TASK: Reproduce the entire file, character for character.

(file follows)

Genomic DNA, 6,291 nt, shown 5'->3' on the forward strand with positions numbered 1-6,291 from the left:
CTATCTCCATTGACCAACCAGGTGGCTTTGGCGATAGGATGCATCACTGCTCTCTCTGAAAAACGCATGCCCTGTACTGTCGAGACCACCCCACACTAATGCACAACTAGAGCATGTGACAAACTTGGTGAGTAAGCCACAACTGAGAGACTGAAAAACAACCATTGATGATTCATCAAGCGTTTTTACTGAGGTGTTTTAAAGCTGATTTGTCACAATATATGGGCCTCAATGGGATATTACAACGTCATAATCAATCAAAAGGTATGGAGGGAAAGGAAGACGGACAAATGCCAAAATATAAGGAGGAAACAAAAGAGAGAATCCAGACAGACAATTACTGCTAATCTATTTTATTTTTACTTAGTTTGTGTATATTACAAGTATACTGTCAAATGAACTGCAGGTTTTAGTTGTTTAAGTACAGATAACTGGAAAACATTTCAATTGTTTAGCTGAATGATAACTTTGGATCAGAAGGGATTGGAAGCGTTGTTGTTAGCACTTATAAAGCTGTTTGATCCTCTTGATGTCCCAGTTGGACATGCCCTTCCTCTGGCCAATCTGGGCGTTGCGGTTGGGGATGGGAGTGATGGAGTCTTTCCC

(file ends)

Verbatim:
Genomic DNA, 6,291 nt, shown 5'->3' on the forward strand with positions numbered 1-6,291 from the left:
CTATCTCCATTGACCAACCAGGTGGCTTTGGCGATAGGATGCATCACTGCTCTCTCTGAAAAACGCATGCCCTGTACTGTCGAGACCACCCCACACTAATGCACAACTAGAGCATGTGACAAACTTGGTGAGTAAGCCACAACTGAGAGACTGAAAAACAACCATTGATGATTCATCAAGCGTTTTTACTGAGGTGTTTTAAAGCTGATTTGTCACAATATATGGGCCTCAATGGGATATTACAACGTCATAATCAATCAAAAGGTATGGAGGGAAAGGAAGACGGACAAATGCCAAAATATAAGGAGGAAACAAAAGAGAGAATCCAGACAGACAATTACTGCTAATCTATTTTATTTTTACTTAGTTTGTGTATATTACAAGTATACTGTCAAATGAACTGCAGGTTTTAGTTGTTTAAGTACAGATAACTGGAAAACATTTCAATTGTTTAGCTGAATGATAACTTTGGATCAGAAGGGATTGGAAGCGTTGTTGTTAGCACTTATAAAGCTGTTTGATCCTCTTGATGTCCCAGTTGGACATGCCCTTCCTCTGGCCAATCTGGGCGTTGCGGTTGGGGATGGGAGTGATGGAGTCTTTCCC